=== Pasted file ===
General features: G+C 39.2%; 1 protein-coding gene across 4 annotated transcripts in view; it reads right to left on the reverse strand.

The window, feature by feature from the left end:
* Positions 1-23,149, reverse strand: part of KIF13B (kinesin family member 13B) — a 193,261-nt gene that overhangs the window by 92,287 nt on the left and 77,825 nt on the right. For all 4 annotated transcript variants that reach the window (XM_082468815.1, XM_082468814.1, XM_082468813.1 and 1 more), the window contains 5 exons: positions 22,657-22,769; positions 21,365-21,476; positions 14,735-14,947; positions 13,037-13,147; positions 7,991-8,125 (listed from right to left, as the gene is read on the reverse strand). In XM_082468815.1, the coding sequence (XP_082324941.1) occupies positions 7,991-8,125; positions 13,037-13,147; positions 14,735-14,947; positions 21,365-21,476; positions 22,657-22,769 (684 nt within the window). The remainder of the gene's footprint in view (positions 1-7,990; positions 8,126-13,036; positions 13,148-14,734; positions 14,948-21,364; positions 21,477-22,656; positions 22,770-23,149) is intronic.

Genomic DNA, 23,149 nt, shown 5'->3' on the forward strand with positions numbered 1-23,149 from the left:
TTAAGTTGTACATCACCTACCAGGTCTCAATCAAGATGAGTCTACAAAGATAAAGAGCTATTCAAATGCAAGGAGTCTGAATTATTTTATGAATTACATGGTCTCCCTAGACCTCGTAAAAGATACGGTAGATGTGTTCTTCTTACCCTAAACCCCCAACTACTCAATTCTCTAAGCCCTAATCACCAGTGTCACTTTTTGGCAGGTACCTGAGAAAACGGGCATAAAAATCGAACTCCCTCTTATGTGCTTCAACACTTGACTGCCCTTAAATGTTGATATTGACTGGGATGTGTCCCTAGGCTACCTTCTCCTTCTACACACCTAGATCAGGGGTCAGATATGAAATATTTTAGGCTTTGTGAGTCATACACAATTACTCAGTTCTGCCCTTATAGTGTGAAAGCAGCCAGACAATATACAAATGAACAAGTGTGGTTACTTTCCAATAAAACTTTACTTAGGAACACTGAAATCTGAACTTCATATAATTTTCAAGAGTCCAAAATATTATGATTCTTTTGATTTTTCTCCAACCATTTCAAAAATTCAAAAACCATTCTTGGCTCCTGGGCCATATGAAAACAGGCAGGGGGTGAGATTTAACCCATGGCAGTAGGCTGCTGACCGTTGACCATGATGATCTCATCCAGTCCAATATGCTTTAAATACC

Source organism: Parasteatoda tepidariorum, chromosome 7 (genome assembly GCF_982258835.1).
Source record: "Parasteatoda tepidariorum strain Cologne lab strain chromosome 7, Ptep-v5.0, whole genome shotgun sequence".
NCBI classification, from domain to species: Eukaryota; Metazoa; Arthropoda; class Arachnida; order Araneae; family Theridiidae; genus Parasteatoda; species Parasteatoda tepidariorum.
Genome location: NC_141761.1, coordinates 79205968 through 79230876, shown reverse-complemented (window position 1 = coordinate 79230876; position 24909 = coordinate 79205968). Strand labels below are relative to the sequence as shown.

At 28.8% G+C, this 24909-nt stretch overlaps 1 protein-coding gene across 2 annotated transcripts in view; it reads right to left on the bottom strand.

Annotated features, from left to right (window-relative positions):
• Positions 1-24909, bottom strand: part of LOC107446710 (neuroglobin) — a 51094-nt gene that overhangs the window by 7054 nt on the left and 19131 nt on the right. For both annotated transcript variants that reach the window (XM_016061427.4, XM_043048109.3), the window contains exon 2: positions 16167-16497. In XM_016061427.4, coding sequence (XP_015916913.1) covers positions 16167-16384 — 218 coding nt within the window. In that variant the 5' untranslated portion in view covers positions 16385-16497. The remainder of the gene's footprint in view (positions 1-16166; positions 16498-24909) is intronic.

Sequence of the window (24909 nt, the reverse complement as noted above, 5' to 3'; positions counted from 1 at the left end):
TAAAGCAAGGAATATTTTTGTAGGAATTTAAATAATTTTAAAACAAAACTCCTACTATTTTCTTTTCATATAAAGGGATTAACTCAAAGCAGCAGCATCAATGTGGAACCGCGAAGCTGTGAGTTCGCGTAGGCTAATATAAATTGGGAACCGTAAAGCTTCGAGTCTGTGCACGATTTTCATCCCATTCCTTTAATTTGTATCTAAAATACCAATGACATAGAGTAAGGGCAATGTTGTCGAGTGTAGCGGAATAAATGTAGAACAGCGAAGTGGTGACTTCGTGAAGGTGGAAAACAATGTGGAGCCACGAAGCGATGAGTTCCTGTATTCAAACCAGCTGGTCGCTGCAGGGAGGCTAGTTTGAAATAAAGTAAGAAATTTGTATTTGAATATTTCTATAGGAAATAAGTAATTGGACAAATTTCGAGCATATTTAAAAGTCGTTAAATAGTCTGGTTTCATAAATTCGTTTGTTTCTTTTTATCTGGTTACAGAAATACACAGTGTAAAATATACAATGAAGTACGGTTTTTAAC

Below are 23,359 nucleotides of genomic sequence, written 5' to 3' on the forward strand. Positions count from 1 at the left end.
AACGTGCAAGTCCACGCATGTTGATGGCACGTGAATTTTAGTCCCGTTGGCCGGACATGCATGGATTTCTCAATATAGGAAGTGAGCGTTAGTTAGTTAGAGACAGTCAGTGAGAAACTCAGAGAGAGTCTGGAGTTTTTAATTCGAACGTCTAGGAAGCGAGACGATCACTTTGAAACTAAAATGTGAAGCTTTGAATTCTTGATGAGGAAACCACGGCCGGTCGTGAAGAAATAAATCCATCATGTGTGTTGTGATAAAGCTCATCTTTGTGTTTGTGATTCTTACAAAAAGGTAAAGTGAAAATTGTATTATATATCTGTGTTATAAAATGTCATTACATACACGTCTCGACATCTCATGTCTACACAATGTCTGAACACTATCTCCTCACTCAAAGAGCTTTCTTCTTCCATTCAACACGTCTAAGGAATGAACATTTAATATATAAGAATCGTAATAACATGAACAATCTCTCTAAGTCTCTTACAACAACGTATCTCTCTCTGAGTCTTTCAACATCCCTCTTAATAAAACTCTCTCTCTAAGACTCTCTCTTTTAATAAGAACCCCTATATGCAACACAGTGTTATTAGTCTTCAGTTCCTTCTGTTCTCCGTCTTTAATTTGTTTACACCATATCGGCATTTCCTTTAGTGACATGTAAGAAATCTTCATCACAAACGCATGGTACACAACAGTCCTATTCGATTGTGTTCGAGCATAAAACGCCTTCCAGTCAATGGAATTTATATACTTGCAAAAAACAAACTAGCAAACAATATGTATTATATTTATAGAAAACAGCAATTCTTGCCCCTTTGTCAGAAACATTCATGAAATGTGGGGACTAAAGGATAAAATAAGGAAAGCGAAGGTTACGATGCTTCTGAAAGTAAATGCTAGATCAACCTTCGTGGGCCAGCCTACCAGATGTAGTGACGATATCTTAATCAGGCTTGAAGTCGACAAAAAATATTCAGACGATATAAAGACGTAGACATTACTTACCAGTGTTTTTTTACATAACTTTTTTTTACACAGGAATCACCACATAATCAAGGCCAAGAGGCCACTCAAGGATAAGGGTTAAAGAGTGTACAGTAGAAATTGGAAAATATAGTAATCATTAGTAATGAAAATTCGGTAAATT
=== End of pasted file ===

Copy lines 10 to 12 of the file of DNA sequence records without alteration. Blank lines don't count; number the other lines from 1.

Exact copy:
At 28.8% G+C, this 24909-nt stretch overlaps 1 protein-coding gene across 2 annotated transcripts in view; it reads right to left on the bottom strand.

Annotated features, from left to right (window-relative positions):
• Positions 1-24909, bottom strand: part of LOC107446710 (neuroglobin) — a 51094-nt gene that overhangs the window by 7054 nt on the left and 19131 nt on the right. For both annotated transcript variants that reach the window (XM_016061427.4, XM_043048109.3), the window contains exon 2: positions 16167-16497. In XM_016061427.4, coding sequence (XP_015916913.1) covers positions 16167-16384 — 218 coding nt within the window. In that variant the 5' untranslated portion in view covers positions 16385-16497. The remainder of the gene's footprint in view (positions 1-16166; positions 16498-24909) is intronic.